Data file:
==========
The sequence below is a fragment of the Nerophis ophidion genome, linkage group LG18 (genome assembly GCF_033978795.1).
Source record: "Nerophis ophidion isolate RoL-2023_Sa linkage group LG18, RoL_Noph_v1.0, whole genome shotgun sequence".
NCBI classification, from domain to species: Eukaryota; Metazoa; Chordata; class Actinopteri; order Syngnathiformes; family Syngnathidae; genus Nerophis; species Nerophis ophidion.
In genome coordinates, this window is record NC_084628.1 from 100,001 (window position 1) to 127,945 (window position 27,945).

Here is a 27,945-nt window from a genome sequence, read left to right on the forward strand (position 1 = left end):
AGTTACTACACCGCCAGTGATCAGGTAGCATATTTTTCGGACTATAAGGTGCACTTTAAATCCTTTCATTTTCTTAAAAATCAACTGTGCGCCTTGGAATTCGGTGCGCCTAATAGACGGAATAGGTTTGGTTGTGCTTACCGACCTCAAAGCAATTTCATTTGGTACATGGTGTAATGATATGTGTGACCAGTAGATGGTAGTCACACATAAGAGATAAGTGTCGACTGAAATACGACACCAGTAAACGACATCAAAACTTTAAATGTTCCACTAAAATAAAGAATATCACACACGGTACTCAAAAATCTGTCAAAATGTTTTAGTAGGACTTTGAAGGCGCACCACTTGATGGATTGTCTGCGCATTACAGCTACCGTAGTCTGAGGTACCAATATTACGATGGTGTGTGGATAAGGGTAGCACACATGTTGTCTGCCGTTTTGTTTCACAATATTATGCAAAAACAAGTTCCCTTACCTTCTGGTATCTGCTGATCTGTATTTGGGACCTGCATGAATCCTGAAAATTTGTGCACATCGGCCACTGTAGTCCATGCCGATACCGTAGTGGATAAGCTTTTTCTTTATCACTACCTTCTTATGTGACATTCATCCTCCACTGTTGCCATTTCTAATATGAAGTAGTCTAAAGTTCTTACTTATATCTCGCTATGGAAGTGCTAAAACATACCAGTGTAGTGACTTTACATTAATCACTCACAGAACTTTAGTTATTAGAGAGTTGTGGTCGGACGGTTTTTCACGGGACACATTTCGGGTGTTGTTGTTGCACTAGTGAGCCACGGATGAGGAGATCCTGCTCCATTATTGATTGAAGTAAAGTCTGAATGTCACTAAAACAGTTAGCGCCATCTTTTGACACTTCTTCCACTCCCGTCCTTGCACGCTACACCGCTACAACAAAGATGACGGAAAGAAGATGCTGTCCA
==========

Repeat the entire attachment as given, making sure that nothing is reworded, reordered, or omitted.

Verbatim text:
The sequence below is a fragment of the Nerophis ophidion genome, linkage group LG18 (genome assembly GCF_033978795.1).
Source record: "Nerophis ophidion isolate RoL-2023_Sa linkage group LG18, RoL_Noph_v1.0, whole genome shotgun sequence".
NCBI classification, from domain to species: Eukaryota; Metazoa; Chordata; class Actinopteri; order Syngnathiformes; family Syngnathidae; genus Nerophis; species Nerophis ophidion.
In genome coordinates, this window is record NC_084628.1 from 100,001 (window position 1) to 127,945 (window position 27,945).

Here is a 27,945-nt window from a genome sequence, read left to right on the forward strand (position 1 = left end):
AGTTACTACACCGCCAGTGATCAGGTAGCATATTTTTCGGACTATAAGGTGCACTTTAAATCCTTTCATTTTCTTAAAAATCAACTGTGCGCCTTGGAATTCGGTGCGCCTAATAGACGGAATAGGTTTGGTTGTGCTTACCGACCTCAAAGCAATTTCATTTGGTACATGGTGTAATGATATGTGTGACCAGTAGATGGTAGTCACACATAAGAGATAAGTGTCGACTGAAATACGACACCAGTAAACGACATCAAAACTTTAAATGTTCCACTAAAATAAAGAATATCACACACGGTACTCAAAAATCTGTCAAAATGTTTTAGTAGGACTTTGAAGGCGCACCACTTGATGGATTGTCTGCGCATTACAGCTACCGTAGTCTGAGGTACCAATATTACGATGGTGTGTGGATAAGGGTAGCACACATGTTGTCTGCCGTTTTGTTTCACAATATTATGCAAAAACAAGTTCCCTTACCTTCTGGTATCTGCTGATCTGTATTTGGGACCTGCATGAATCCTGAAAATTTGTGCACATCGGCCACTGTAGTCCATGCCGATACCGTAGTGGATAAGCTTTTTCTTTATCACTACCTTCTTATGTGACATTCATCCTCCACTGTTGCCATTTCTAATATGAAGTAGTCTAAAGTTCTTACTTATATCTCGCTATGGAAGTGCTAAAACATACCAGTGTAGTGACTTTACATTAATCACTCACAGAACTTTAGTTATTAGAGAGTTGTGGTCGGACGGTTTTTCACGGGACACATTTCGGGTGTTGTTGTTGCACTAGTGAGCCACGGATGAGGAGATCCTGCTCCATTATTGATTGAAGTAAAGTCTGAATGTCACTAAAACAGTTAGCGCCATCTTTTGACACTTCTTCCACTCCCGTCCTTGCACGCTACACCGCTACAACAAAGATGACGGAAAGAAGATGCTGTCCA